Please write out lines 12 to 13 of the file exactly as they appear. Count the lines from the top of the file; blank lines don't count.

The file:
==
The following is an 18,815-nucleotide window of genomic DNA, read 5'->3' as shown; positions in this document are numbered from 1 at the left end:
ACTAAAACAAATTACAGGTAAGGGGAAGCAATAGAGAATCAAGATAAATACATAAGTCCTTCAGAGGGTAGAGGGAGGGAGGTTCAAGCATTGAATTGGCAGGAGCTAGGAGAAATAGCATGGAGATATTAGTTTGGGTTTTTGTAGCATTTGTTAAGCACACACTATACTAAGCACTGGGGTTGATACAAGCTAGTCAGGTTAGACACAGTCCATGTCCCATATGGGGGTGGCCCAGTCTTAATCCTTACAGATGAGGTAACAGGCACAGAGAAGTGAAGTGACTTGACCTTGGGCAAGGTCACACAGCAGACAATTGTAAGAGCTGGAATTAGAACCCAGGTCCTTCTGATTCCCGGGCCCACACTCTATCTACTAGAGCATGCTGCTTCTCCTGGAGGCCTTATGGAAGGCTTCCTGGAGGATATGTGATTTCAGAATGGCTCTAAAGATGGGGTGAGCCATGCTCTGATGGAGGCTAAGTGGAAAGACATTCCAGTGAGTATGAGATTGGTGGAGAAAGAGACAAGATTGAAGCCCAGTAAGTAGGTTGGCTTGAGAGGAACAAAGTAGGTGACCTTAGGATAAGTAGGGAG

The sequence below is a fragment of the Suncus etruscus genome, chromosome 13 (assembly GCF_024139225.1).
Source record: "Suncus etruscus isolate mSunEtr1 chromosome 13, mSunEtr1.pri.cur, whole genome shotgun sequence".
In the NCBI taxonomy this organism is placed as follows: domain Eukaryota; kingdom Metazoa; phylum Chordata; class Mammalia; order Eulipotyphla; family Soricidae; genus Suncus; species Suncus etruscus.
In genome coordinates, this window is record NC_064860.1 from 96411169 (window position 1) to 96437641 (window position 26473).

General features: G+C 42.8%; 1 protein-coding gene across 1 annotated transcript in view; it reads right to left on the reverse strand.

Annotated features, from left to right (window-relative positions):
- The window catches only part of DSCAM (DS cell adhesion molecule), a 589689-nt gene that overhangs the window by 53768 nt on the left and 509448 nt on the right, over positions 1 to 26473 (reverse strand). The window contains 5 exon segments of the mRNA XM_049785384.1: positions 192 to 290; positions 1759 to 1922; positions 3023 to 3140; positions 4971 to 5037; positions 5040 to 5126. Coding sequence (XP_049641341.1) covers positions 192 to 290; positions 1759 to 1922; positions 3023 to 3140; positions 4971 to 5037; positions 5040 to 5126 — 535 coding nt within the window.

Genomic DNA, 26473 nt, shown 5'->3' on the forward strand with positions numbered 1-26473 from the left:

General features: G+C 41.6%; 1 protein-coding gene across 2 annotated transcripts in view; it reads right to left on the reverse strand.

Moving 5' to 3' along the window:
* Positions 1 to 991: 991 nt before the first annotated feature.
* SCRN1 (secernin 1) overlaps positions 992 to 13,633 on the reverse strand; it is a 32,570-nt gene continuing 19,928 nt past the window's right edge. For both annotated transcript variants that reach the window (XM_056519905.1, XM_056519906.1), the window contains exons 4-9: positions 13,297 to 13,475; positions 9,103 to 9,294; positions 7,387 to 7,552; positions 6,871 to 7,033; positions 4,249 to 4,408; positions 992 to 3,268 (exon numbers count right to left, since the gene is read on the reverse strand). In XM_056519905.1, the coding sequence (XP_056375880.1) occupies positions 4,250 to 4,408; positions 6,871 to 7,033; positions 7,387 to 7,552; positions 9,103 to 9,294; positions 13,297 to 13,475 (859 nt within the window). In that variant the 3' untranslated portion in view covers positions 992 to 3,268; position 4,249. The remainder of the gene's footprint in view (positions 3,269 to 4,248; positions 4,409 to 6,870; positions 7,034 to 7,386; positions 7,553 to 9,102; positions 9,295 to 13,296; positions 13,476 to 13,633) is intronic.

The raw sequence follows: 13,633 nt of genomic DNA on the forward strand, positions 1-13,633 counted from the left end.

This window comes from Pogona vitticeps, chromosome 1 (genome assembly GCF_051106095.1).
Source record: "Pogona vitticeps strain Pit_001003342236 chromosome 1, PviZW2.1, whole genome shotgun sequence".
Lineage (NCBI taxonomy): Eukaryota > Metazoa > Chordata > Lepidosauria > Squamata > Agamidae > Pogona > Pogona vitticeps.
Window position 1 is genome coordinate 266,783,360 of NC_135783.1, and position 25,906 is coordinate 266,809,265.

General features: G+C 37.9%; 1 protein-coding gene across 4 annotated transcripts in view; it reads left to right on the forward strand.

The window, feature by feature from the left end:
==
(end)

Moving 5' to 3' along the window:
* Positions 1 to 991: 991 nt before the first annotated feature.